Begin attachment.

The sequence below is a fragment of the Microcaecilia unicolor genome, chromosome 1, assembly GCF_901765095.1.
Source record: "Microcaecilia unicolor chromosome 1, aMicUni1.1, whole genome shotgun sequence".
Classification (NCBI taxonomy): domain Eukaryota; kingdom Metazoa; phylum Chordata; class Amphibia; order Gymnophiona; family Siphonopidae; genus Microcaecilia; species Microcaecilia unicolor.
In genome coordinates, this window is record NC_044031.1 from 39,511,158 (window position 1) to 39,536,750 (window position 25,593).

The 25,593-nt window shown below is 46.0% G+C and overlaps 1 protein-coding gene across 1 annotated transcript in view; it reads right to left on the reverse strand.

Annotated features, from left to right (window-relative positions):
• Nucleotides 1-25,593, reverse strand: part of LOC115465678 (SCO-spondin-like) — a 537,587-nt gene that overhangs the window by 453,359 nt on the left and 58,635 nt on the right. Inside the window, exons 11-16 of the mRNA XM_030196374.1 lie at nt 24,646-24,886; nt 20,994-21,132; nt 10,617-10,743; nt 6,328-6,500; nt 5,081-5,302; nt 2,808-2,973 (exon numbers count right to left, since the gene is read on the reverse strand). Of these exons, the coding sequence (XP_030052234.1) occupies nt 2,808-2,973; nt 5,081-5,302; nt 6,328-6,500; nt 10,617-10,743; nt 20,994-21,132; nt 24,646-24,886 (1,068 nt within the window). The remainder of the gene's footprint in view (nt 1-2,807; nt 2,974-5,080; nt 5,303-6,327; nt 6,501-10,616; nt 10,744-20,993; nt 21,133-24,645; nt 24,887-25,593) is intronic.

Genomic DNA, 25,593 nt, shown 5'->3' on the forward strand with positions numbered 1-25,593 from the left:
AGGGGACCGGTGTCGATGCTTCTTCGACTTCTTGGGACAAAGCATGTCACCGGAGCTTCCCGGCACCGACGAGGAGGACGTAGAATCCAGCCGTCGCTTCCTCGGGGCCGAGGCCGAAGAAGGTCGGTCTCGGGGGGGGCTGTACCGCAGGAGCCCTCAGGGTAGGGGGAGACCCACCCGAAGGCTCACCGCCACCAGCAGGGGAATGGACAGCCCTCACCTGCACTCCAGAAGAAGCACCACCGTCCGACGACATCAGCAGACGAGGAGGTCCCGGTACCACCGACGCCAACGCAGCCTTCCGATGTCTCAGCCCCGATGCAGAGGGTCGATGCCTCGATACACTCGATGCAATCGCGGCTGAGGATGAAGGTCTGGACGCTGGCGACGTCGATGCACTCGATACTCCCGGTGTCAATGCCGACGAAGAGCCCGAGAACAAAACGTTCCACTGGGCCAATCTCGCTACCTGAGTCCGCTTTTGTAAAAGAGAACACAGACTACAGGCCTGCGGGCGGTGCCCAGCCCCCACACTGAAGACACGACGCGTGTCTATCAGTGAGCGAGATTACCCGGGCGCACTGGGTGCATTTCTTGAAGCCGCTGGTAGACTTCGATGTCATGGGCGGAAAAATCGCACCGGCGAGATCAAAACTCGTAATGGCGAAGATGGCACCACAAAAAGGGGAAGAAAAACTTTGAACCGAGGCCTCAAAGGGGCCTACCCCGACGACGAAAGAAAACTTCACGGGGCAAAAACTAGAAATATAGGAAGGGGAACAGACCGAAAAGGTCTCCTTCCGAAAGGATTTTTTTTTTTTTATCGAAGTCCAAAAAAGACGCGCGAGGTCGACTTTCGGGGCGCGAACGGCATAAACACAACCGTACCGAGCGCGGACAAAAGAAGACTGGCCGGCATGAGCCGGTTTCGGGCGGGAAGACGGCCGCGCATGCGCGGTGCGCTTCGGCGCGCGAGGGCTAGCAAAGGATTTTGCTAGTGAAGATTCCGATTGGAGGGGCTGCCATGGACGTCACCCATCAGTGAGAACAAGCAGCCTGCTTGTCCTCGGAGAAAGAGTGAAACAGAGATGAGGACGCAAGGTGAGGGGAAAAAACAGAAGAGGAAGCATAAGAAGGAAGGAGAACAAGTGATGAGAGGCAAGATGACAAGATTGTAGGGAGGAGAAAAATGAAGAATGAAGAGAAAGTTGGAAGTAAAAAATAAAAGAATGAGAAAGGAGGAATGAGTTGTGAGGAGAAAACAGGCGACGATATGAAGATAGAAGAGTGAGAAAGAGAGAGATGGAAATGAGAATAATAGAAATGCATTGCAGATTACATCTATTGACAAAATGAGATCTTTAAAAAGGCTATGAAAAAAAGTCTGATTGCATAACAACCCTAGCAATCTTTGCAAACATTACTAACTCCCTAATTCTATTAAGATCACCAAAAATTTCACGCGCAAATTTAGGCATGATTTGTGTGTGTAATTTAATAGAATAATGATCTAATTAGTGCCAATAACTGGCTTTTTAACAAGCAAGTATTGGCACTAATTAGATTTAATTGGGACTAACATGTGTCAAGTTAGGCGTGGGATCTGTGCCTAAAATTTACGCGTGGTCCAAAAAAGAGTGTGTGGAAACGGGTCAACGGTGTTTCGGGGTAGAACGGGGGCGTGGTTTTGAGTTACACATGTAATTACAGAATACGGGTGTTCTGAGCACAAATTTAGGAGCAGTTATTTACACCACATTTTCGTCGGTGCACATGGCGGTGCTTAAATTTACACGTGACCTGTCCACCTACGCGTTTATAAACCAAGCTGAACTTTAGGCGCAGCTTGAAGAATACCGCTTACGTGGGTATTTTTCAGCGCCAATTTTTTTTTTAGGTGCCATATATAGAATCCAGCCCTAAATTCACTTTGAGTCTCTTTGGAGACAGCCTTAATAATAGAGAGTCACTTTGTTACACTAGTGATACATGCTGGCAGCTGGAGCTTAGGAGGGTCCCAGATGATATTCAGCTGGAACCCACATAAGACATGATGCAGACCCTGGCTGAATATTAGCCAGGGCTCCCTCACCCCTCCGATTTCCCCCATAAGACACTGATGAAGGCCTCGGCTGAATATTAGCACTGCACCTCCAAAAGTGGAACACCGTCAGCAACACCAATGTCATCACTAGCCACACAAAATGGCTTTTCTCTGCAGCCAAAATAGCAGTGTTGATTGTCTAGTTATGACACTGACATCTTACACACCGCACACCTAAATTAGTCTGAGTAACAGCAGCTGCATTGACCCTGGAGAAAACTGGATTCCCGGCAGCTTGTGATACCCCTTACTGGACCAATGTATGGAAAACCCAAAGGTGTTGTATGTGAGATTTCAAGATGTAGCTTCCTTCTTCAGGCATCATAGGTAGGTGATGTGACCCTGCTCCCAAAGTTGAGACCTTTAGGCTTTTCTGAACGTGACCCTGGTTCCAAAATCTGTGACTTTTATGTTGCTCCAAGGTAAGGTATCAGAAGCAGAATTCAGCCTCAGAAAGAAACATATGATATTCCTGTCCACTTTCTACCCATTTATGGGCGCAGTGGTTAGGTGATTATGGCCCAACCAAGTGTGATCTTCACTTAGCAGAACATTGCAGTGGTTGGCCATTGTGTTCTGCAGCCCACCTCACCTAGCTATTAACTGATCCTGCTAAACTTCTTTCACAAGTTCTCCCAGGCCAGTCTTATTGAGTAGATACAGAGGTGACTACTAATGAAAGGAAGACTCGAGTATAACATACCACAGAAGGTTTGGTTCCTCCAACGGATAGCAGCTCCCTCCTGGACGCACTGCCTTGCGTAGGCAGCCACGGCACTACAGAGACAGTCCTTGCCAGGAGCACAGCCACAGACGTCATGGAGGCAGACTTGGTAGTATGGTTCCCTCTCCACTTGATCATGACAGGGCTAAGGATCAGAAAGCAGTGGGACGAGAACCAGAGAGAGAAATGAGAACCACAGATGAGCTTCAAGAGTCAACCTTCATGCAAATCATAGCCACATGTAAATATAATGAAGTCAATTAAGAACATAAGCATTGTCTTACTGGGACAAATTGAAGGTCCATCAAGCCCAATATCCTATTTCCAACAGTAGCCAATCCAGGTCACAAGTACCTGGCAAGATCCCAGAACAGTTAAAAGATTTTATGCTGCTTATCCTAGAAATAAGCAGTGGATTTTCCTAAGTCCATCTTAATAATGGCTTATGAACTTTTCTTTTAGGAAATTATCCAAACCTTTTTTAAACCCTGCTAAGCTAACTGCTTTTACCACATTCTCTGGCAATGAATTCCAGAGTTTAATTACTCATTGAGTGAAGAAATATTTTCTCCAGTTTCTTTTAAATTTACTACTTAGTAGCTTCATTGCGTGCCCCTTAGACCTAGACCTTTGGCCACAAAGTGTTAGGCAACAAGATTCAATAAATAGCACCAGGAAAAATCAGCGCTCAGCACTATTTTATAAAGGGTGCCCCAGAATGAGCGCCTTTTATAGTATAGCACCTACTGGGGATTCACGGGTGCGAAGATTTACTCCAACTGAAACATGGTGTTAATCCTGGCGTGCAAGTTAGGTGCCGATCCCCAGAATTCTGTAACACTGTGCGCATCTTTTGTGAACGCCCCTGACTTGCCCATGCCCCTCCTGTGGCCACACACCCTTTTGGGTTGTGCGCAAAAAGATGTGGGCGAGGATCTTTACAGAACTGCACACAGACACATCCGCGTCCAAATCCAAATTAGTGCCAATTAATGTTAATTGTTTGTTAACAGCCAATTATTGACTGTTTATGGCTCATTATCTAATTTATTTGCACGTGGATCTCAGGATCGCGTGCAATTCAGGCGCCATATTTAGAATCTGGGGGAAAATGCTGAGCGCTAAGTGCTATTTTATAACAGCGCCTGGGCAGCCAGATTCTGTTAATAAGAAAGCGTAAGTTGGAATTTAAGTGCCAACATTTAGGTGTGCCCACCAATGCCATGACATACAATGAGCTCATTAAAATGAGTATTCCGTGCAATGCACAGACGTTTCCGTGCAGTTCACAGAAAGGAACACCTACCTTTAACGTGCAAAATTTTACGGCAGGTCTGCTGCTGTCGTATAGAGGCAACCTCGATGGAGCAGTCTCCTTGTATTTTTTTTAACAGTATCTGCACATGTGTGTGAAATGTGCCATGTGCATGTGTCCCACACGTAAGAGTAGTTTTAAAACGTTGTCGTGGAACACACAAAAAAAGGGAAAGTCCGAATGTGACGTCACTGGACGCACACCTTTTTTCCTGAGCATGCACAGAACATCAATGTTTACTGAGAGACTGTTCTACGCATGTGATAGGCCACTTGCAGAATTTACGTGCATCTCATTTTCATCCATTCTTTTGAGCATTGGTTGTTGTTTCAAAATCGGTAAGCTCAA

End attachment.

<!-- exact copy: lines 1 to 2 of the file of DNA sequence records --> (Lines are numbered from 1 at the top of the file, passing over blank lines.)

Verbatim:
The sequence below is a fragment of the Microcaecilia unicolor genome, chromosome 1, assembly GCF_901765095.1.
Source record: "Microcaecilia unicolor chromosome 1, aMicUni1.1, whole genome shotgun sequence".